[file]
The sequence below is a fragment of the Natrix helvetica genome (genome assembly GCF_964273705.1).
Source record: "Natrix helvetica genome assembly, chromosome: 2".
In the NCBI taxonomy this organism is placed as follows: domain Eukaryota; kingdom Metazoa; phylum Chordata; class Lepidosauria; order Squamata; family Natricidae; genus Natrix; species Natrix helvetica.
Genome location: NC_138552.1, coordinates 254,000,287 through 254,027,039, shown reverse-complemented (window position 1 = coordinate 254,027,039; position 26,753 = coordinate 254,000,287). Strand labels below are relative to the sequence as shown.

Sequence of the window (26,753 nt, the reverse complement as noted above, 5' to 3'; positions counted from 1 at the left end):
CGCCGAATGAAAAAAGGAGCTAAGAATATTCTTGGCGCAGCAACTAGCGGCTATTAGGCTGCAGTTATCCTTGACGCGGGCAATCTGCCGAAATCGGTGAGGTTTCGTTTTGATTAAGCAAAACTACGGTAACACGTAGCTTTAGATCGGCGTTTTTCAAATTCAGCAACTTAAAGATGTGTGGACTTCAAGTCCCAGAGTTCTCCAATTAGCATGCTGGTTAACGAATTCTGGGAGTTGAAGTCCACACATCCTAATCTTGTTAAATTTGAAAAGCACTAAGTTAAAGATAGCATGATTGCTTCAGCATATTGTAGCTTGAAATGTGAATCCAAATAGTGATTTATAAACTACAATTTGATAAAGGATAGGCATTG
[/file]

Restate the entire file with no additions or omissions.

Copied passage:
The sequence below is a fragment of the Natrix helvetica genome (genome assembly GCF_964273705.1).
Source record: "Natrix helvetica genome assembly, chromosome: 2".
In the NCBI taxonomy this organism is placed as follows: domain Eukaryota; kingdom Metazoa; phylum Chordata; class Lepidosauria; order Squamata; family Natricidae; genus Natrix; species Natrix helvetica.
Genome location: NC_138552.1, coordinates 254,000,287 through 254,027,039, shown reverse-complemented (window position 1 = coordinate 254,027,039; position 26,753 = coordinate 254,000,287). Strand labels below are relative to the sequence as shown.

Sequence of the window (26,753 nt, the reverse complement as noted above, 5' to 3'; positions counted from 1 at the left end):
CGCCGAATGAAAAAAGGAGCTAAGAATATTCTTGGCGCAGCAACTAGCGGCTATTAGGCTGCAGTTATCCTTGACGCGGGCAATCTGCCGAAATCGGTGAGGTTTCGTTTTGATTAAGCAAAACTACGGTAACACGTAGCTTTAGATCGGCGTTTTTCAAATTCAGCAACTTAAAGATGTGTGGACTTCAAGTCCCAGAGTTCTCCAATTAGCATGCTGGTTAACGAATTCTGGGAGTTGAAGTCCACACATCCTAATCTTGTTAAATTTGAAAAGCACTAAGTTAAAGATAGCATGATTGCTTCAGCATATTGTAGCTTGAAATGTGAATCCAAATAGTGATTTATAAACTACAATTTGATAAAGGATAGGCATTG